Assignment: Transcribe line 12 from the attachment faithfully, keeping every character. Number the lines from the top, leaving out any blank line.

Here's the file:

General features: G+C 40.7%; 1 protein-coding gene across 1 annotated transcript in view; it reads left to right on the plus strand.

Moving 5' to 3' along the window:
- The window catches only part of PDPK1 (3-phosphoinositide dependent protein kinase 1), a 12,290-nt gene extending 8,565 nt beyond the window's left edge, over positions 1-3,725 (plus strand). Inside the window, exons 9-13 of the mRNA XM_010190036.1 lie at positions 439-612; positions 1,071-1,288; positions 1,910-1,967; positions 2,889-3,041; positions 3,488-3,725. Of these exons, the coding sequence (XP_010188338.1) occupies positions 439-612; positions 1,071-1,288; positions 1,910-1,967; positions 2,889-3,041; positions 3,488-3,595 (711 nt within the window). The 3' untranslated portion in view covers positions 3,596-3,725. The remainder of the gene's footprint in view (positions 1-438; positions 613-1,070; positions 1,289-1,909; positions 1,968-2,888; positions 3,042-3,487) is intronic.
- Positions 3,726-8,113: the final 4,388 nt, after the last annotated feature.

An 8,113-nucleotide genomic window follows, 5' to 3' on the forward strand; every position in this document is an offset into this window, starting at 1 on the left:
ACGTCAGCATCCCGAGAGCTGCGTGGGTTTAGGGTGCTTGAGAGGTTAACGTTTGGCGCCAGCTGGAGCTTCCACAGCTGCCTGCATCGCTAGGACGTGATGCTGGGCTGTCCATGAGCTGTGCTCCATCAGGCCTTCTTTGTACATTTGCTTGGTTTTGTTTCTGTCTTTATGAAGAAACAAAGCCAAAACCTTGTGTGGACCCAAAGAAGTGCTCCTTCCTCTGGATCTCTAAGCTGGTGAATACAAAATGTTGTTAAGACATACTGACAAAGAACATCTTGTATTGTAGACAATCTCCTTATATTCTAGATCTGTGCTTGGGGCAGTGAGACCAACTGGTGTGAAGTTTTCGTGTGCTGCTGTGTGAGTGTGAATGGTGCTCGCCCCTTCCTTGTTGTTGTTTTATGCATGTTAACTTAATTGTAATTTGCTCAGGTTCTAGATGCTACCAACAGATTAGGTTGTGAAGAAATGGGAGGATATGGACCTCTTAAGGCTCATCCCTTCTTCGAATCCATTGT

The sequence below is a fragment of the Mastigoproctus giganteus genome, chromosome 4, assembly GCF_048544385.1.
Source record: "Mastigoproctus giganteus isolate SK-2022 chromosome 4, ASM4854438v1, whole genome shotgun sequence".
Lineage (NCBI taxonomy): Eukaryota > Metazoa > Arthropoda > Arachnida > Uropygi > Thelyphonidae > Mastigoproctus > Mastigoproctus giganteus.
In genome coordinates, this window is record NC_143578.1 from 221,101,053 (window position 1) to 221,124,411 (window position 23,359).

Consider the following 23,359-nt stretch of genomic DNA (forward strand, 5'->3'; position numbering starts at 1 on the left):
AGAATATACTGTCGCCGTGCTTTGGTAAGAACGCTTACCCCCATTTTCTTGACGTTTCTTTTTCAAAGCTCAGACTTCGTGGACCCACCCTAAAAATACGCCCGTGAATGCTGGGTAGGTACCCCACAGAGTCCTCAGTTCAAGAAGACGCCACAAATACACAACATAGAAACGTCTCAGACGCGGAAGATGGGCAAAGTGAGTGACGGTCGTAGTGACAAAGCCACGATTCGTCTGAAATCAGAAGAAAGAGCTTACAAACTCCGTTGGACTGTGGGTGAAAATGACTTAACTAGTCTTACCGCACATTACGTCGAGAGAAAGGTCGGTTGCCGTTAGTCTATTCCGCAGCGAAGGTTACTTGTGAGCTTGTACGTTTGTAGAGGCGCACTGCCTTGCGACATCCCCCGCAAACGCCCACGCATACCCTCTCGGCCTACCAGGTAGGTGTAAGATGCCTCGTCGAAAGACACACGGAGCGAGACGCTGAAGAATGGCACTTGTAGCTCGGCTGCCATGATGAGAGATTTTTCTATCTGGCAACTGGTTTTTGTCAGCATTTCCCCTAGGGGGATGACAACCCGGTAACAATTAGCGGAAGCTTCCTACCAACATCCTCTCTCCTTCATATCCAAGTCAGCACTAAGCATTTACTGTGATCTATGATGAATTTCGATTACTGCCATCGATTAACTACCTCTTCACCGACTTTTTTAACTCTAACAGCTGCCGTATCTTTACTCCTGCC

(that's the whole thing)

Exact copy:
AGAATATACTGTCGCCGTGCTTTGGTAAGAACGCTTACCCCCATTTTCTTGACGTTTCTTTTTCAAAGCTCAGACTTCGTGGACCCACCCTAAAAATACGCCCGTGAATGCTGGGTAGGTACCCCACAGAGTCCTCAGTTCAAGAAGACGCCACAAATACACAACATAGAAACGTCTCAGACGCGGAAGATGGGCAAAGTGAGTGACGGTCGTAGTGACAAAGCCACGATTCGTCTGAAATCAGAAGAAAGAGCTTACAAACTCCGTTGGACTGTGGGTGAAAATGACTTAACTAGTCTTACCGCACATTACGTCGAGAGAAAGGTCGGTTGCCGTTAGTCTATTCCGCAGCGAAGGTTACTTGTGAGCTTGTACGTTTGTAGAGGCGCACTGCCTTGCGACATCCCCCGCAAACGCCCACGCATACCCTCTCGGCCTACCAGGTAGGTGTAAGATGCCTCGTCGAAAGACACACGGAGCGAGACGCTGAAGAATGGCACTTGTAGCTCGGCTGCCATGATGAGAGATTTTTCTATCTGGCAACTGGTTTTTGTCAGCATTTCCCCTAGGGGGATGACAACCCGGTAACAATTAGCGGAAGCTTCCTACCAACATCCTCTCTCCTTCATATCCAAGTCAGCACTAAGCATTTACTGTGATCTATGATGAATTTCGATTACTGCCATCGATTAACTACCTCTTCACCGACTTTTTTAACTCTAACAGCTGCCGTATCTTTACTCCTGCC